The Guardian November 20, 2002


Editorial:

Trade based on mutual benefit and respect

As part of a free trade agreement (FTA) with Australia the US is seeking 
agreement from Australia to remove any laws or regulations that might 
restrict or disadvantage the exports of US transnational corporations to 
Australia. They include Australian labelling laws regarding genetically 
modified products; quarantine regulations that restrict the import of 
agricultural products including chicken, pork, Florida oranges, and stoned 
fruits; and the lifting of all tariffs on clothing and textile imports.

The use of the term "free trade agreement" is misleading to say the least, 
as one of the main focuses in negotiations will be on the services sector. 
Free trade in services means the lifting of all restrictions and controls 
over foreign investment. in practice this means corporate control of the 
provision of water, electricity, telecommunications, education, health and 
other services.

The aim is to remove Australia's remaining restrictions on foreign 
investment and monopoly control over media, telecommunications, airlines, 
banking, etc. One of the demands of the US is for the removal of the 
Foreign Investment Review Board as part of the Government's abandonment of 
its power to veto major foreign investments and control.

For example, the recent decision by the Australian Competition and Consumer 
Commission to allow the sharing of programs between Optus and Foxtel pay-TV 
opens the way to further winding back of restrictions on monopoly control 
and ownership of the media. Cross media ownership, foreign ownership, local 
content and all the other rules that stand in the way of complete 
domination of the media by one or two magnates will be abolished if the 
proposed FTA goes ahead.

Australia has strict quarantine rules, which have a sound scientific basis. 
Their main purpose is not to keep competitors out, as the US would suggest. 
It is vital that the Australian Government retain and exercise its powers 
to impose strict quarantine regulations, labelling and packaging 
requirements, health and safety standards, and do whatever is necessary to 
protect the environment and the interests of the people.

The stakes are high. The future of our agricultural sector, health, safety 
and the environment are at risk if the transnational corporations get their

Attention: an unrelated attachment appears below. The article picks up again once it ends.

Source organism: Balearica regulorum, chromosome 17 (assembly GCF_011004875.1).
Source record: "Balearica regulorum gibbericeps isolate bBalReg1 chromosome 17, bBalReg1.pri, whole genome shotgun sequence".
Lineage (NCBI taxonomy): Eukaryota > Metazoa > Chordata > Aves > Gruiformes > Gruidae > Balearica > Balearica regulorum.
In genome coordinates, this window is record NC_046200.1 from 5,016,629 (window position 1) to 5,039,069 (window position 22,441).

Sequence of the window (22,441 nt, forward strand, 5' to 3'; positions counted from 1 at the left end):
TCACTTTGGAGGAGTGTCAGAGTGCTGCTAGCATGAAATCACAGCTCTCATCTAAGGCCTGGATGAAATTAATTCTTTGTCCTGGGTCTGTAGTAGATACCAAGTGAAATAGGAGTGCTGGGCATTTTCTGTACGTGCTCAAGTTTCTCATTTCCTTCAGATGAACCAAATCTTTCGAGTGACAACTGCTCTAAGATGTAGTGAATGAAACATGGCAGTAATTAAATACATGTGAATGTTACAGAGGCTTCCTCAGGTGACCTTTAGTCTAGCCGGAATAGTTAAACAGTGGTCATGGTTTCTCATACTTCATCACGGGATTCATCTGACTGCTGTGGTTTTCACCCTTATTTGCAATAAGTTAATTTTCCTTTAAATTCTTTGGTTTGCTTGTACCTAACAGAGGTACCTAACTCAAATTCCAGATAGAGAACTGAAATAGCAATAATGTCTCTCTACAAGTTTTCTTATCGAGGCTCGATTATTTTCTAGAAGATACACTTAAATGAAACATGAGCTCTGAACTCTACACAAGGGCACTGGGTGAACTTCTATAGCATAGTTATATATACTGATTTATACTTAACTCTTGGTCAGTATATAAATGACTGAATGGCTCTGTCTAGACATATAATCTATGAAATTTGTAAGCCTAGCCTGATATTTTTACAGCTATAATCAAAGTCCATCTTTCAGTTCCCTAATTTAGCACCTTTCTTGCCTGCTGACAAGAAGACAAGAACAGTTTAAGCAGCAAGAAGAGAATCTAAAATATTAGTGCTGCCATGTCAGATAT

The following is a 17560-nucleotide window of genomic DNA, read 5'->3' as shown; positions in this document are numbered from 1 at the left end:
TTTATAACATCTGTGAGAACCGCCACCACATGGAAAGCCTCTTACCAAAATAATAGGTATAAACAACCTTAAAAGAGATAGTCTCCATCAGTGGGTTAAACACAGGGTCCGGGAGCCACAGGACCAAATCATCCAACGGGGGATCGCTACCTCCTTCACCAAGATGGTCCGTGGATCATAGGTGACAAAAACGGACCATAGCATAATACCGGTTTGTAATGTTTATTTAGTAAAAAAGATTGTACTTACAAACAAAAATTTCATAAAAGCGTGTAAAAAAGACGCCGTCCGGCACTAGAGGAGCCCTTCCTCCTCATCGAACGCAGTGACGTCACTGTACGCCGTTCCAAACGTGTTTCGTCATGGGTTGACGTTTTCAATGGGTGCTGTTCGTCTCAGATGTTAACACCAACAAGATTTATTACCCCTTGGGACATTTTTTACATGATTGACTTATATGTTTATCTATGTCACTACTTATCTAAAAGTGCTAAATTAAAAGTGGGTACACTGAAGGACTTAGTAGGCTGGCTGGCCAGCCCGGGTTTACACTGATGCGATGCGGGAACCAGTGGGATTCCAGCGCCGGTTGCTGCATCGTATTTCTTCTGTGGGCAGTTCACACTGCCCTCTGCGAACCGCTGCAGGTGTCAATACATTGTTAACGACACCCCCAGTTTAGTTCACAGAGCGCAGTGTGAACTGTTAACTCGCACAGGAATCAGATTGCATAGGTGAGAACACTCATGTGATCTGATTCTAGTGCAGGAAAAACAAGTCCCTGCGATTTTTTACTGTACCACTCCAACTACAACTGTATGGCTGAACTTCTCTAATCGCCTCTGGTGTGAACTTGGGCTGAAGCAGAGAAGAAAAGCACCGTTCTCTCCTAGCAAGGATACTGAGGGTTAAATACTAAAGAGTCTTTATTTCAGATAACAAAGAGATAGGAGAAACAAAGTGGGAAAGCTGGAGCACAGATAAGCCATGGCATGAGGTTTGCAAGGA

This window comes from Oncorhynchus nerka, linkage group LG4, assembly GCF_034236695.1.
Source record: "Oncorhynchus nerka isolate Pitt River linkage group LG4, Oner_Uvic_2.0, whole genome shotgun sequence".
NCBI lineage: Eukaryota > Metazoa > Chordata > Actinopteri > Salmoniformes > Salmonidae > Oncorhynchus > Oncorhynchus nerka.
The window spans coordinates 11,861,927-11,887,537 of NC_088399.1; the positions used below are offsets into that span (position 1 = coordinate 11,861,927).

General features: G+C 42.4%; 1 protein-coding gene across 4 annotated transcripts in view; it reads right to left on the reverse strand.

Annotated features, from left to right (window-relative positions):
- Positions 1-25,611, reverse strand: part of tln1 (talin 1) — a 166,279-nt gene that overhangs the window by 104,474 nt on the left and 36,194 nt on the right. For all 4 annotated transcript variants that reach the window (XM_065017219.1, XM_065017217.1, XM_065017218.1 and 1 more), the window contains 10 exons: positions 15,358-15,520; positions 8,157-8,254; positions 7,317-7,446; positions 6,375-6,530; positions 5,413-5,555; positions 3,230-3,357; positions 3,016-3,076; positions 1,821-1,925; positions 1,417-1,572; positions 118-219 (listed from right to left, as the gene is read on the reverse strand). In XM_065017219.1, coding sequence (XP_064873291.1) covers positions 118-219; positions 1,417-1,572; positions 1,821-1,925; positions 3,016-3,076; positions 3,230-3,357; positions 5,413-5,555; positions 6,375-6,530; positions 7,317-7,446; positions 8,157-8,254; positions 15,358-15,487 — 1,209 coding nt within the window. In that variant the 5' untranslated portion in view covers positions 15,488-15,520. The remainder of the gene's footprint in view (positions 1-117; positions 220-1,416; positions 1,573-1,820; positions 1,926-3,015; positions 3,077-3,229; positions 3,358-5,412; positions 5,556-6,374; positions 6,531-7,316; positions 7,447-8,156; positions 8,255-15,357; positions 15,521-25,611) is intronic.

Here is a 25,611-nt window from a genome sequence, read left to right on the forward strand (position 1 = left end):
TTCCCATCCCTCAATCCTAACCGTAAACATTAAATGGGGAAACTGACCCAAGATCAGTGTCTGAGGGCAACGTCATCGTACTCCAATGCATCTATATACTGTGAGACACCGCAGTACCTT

way: to take-over and assume the role of elected governments.

History shows that it is always the smaller countries who open up their 
economies and surrender their sovereignty to their detriment. Despite 
Australia's first-world status, an agreement between Australia and the US 
would be no exception: government regulations would be replaced by the 
diktat of US transnational corporations.

The US is simultaneously pursuing agreements with Australia, southeast 
Asian, Latin American and African countries. It is using negotiations with 
Australia as a lever to draw other countries into similar agreements. At 
the same time it is using the threat of other possible agreements to 
extract as much as it can from Australia. The alternative is presented as 
Australia being shut out of a supposed trade bonanza as the US and its 
partners transfer trade to countries with which they have agreements.

This is part of a trade process based on domination, bullying and the use 
of brute force. The big Western powers are experiencing increasing 
difficulty in enforcing their policies on the people of the world. At 
Seattle, Doha, Prague, Geneva, Melbourne and Sydney the voice of the people 
demanding a real alternative has been heard loud and clear.

The pursuit of bilateral and other regional agreements is being used to 
draw more countries into the "globalisation" agenda as dictated by the 
major transnational corporations of the Western powers. Rather it 
complements the work of the WTO, IMF and World Bank and offers another 
route to the same goal.

Australia has a choice: sign on with the USA and the WTO or join the 
growing movement of peoples and governments that are taking a stand against 
global domination and exploitation by US imperialism. There is an 
alternative to the FTA and WTO agreements  a system of trade and foreign 
investment based on mutual benefit and respect.
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